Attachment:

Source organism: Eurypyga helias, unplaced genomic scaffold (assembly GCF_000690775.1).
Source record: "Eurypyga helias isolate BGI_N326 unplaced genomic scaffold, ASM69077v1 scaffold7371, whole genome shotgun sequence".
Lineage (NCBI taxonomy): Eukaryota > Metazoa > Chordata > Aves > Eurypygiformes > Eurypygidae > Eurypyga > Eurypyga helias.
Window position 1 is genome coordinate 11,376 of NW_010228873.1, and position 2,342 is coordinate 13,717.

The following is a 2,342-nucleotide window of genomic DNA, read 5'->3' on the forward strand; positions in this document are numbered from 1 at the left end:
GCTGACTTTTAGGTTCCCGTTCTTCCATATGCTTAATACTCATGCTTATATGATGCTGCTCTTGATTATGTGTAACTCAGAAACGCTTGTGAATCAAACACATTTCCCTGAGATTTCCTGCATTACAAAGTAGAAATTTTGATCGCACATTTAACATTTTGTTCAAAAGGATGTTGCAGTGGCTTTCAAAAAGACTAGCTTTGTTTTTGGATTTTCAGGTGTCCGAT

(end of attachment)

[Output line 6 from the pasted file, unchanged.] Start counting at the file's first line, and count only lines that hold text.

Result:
GCTGACTTTTAGGTTCCCGTTCTTCCATATGCTTAATACTCATGCTTATATGATGCTGCTCTTGATTATGTGTAACTCAGAAACGCTTGTGAATCAAACACATTTCCCTGAGATTTCCTGCATTACAAAGTAGAAATTTTGATCGCACATTTAACATTTTGTTCAAAAGGATGTTGCAGTGGCTTTCAAAAAGACTAGCTTTGTTTTTGGATTTTCAGGTGTCCGAT